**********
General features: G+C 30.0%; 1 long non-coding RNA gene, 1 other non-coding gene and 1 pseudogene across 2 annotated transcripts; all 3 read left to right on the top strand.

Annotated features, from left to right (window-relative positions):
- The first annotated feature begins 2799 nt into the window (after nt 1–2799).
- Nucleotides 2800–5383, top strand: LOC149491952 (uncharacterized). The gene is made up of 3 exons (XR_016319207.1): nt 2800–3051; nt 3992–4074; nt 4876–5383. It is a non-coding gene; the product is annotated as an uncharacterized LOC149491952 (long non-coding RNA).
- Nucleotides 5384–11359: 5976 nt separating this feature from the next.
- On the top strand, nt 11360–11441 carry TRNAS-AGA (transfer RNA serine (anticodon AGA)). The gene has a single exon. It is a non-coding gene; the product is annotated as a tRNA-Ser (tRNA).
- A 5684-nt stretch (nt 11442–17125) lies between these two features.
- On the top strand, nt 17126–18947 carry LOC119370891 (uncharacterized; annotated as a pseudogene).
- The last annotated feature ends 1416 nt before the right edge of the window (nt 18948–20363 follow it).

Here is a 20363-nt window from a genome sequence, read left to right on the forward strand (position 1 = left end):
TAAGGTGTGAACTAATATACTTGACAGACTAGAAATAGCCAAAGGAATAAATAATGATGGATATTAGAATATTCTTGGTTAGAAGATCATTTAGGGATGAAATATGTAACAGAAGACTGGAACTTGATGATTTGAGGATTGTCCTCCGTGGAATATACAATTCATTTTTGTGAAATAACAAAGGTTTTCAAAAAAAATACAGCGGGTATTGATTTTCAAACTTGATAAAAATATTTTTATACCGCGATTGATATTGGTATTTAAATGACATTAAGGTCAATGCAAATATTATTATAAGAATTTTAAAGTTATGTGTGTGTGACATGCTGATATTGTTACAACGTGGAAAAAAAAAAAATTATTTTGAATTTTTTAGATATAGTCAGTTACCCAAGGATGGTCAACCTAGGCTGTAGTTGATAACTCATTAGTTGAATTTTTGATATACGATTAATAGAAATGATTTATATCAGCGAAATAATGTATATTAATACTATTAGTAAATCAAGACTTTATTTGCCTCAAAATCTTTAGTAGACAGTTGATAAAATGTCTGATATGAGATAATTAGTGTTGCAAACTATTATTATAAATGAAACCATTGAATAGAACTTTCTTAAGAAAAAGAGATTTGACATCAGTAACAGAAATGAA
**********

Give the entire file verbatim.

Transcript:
General features: G+C 30.0%; 1 long non-coding RNA gene, 1 other non-coding gene and 1 pseudogene across 2 annotated transcripts; all 3 read left to right on the top strand.

Annotated features, from left to right (window-relative positions):
- The first annotated feature begins 2799 nt into the window (after nt 1–2799).
- Nucleotides 2800–5383, top strand: LOC149491952 (uncharacterized). The gene is made up of 3 exons (XR_016319207.1): nt 2800–3051; nt 3992–4074; nt 4876–5383. It is a non-coding gene; the product is annotated as an uncharacterized LOC149491952 (long non-coding RNA).
- Nucleotides 5384–11359: 5976 nt separating this feature from the next.
- On the top strand, nt 11360–11441 carry TRNAS-AGA (transfer RNA serine (anticodon AGA)). The gene has a single exon. It is a non-coding gene; the product is annotated as a tRNA-Ser (tRNA).
- A 5684-nt stretch (nt 11442–17125) lies between these two features.
- On the top strand, nt 17126–18947 carry LOC119370891 (uncharacterized; annotated as a pseudogene).
- The last annotated feature ends 1416 nt before the right edge of the window (nt 18948–20363 follow it).

Here is a 20363-nt window from a genome sequence, read left to right on the forward strand (position 1 = left end):
TAAGGTGTGAACTAATATACTTGACAGACTAGAAATAGCCAAAGGAATAAATAATGATGGATATTAGAATATTCTTGGTTAGAAGATCATTTAGGGATGAAATATGTAACAGAAGACTGGAACTTGATGATTTGAGGATTGTCCTCCGTGGAATATACAATTCATTTTTGTGAAATAACAAAGGTTTTCAAAAAAAATACAGCGGGTATTGATTTTCAAACTTGATAAAAATATTTTTATACCGCGATTGATATTGGTATTTAAATGACATTAAGGTCAATGCAAATATTATTATAAGAATTTTAAAGTTATGTGTGTGTGACATGCTGATATTGTTACAACGTGGAAAAAAAAAAAATTATTTTGAATTTTTTAGATATAGTCAGTTACCCAAGGATGGTCAACCTAGGCTGTAGTTGATAACTCATTAGTTGAATTTTTGATATACGATTAATAGAAATGATTTATATCAGCGAAATAATGTATATTAATACTATTAGTAAATCAAGACTTTATTTGCCTCAAAATCTTTAGTAGACAGTTGATAAAATGTCTGATATGAGATAATTAGTGTTGCAAACTATTATTATAAATGAAACCATTGAATAGAACTTTCTTAAGAAAAAGAGATTTGACATCAGTAACAGAAATGAA